The government must intervene radically in the ownership of land around South African cities to ensure optimum economic growth, the country’s top mayors were told during a course at the weekend.
Enrique Peñalosa, the former mayor of the Colombian capital, Bogotá, said the quality of urban life was the most important determinant of modern economic growth and that the leaders of South African cities should decide what kind of cities they wanted.
While land and then capital were initially regarded as the most important factors in economic growth, now it was people, Peñalosa told the mayors and their management teams. “How do you ensure that the best South Africans stay in South Africa and don’t go to London or New York? By making it attractive.”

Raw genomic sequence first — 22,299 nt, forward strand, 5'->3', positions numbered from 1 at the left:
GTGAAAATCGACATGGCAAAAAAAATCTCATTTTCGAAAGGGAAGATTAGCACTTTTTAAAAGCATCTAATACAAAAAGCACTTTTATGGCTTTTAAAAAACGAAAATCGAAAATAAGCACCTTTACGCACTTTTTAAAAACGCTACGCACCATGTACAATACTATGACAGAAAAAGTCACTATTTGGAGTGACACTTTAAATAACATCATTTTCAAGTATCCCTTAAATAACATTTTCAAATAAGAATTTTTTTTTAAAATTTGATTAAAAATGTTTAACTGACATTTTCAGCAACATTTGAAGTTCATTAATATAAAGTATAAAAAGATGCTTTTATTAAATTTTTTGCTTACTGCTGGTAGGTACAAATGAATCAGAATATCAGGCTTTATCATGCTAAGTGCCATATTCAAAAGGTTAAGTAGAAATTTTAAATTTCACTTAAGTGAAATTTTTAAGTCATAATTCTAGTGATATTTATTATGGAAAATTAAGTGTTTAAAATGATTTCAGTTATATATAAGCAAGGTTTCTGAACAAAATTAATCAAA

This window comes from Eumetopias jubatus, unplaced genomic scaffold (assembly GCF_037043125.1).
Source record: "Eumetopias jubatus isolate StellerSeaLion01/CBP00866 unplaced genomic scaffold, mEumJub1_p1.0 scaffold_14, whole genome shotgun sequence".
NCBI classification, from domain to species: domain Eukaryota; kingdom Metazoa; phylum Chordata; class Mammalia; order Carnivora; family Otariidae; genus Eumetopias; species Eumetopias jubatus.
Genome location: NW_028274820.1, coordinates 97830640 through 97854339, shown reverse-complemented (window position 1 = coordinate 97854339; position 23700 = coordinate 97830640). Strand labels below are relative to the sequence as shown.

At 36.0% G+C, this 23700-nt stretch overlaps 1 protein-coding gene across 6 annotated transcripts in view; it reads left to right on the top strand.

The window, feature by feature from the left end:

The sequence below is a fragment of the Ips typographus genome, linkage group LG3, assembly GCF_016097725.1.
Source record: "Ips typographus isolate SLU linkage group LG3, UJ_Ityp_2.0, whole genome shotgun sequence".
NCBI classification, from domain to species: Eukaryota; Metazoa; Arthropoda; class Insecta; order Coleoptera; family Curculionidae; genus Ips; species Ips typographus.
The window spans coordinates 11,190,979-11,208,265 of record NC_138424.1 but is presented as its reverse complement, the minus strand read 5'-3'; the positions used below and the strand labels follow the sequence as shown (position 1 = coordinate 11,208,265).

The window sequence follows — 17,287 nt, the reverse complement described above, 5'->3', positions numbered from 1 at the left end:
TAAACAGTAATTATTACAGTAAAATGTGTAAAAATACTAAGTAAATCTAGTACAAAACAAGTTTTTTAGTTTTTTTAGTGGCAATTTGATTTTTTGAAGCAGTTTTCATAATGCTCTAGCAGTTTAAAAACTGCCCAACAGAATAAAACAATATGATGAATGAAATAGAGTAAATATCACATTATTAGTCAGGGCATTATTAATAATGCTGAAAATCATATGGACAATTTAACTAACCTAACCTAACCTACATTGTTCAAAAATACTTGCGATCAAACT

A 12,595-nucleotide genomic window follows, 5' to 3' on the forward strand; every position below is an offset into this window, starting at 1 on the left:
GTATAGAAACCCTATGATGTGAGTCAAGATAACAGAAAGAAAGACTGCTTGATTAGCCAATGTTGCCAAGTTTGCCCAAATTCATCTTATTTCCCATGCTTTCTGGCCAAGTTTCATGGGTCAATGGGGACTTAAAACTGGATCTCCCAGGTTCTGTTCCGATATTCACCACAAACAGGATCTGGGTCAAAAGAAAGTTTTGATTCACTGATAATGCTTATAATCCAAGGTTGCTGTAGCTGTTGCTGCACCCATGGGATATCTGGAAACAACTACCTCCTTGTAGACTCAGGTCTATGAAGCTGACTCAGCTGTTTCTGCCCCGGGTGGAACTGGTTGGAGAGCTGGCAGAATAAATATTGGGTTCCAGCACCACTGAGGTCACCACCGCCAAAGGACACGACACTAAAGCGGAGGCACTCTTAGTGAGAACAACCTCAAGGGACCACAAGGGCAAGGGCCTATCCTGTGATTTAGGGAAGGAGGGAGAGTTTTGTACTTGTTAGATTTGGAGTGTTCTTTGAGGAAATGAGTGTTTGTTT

Peñalosa and his successor are credited by many with turning one of the world’s most violent and corrupt capitals into a peaceful and vibrant city in less than 10 years.
Peñalosa spoke at a unique course called “Leadership in local government: building globally competitive cities”.
Executive mayors in attendance during the first two days of the course at the weekend included Zukiswa Ncitha of Buffalo City, Patricia de Lille of Cape Town, Mondli Gungubele of Ekurhuleni, Parks Tau of Johannesburg; Zanoxolo Wayile of Nelson Mandela Bay and Kgosientso Ramokgopa of Tshwane.